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Volunteers Clean Up Around Gem City Market Ahead Of Grand Opening

Outreach coordinator for the Gem City Market Sarah Richard arranges gallon trash bags on a white folding table. There were white gloves, mini water bottles and maps of the surrounding neighborhoods on the table as well. This table was set up for volunteers picking up litter around the market.
Mawa Iqbal
Sarah Richard, outreach coordinator for the Gem City Market, arranges gallon trash bags for volunteers picking up litter around the market Saturday afternoon.

The Gem City Market will open its doors this summer. In preparation, neighborhood group I Love West Dayton joined forces with the market in hosting a cleanup event Saturday morning.

About 120 people canvassed the surrounding neighborhoods for litter. Armed with trash bags and litter pickers, volunteers of all ages collected empty bottles, plastic wrappers, and even rubber tires.

Once their trash bags were full, the volunteers dropped them off at a designated street corner. There, the city of Dayton would collect the bags on Monday morning.

The Gem City Market is a cooperative supermarket opening on the corner of Salem and Superior Avenue in Northwest Dayton. Not only will the market provide fresh food options, but they will also have nutrition classes and a health clinic.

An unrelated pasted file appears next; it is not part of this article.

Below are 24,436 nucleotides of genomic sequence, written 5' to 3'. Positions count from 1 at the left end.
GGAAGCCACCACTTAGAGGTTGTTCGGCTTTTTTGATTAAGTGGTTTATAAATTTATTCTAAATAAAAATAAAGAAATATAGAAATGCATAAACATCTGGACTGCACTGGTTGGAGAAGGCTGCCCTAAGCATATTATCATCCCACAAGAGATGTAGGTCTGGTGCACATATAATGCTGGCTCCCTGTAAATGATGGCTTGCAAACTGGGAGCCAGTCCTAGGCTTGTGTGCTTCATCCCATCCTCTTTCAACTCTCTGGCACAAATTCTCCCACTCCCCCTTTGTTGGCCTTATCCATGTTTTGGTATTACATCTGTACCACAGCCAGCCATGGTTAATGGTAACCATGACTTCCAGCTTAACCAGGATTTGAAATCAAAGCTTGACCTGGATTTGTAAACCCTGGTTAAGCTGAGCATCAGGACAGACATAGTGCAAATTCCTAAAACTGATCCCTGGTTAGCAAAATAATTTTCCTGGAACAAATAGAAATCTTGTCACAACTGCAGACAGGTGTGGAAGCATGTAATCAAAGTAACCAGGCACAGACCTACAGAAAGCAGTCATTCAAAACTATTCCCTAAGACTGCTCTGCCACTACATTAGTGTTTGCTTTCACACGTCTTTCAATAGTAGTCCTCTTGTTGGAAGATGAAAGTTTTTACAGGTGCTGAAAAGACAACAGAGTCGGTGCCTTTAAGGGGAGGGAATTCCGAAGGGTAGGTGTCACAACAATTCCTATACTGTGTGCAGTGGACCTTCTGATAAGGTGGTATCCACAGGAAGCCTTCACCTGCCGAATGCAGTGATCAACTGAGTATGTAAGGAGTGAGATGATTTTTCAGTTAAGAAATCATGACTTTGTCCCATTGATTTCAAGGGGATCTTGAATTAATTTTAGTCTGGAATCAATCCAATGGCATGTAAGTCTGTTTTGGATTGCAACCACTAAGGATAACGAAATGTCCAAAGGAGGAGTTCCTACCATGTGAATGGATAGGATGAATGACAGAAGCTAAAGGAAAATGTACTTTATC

One volunteer is very excited about the market’s opening. Brie Hope is a GCM member who has done Metropark cleanups in the past, but this was her first neighborhood cleanup.

“It’s important to have a grocery store in our area,” Hope said. “So these are great events. I think what I Love West Dayton is doing is very important. We don’t need to live in litter and trash.”

Chaz Amos is the CEO of I Love West Dayton, a nonprofit aimed at beautifying neighborhoods through cleanups and community gardens. Amos says the city has been very cooperative with the group’s clean up efforts, like providing them with dump trucks to remove larger trash.

“This is us meeting the city halfway and saying, ‘hey, we know that you can't handle it all, so let us try and help you,'” Amos said.

The city installedadditional surveillance cameras at illegal dumping “hot spots” in 2019. There were 13 convictions for illegal dumping in 2020.

However, the work is far from done, says Amos. He is hoping to work with the city on implementing an ordinance that would create a legal dumping site in Dayton.

“Children grow up here, children play here,” Amos said. “People don't understand that that small piece of trash that they dump, it contributes to a larger picture across the community.”

The group will host regular clean up events every Saturday from June through August.

Mawa Iqbal is a reporter for WYSO. Before coming to WYSO, she interned at Kansas City PBS's digital magazine, Flatland. There, her reporting focused on higher education and immigrant communities in the Kansas City area. She studied radio journalism at Mizzou, where she also worked for their local NPR-affiliate station as a reporter.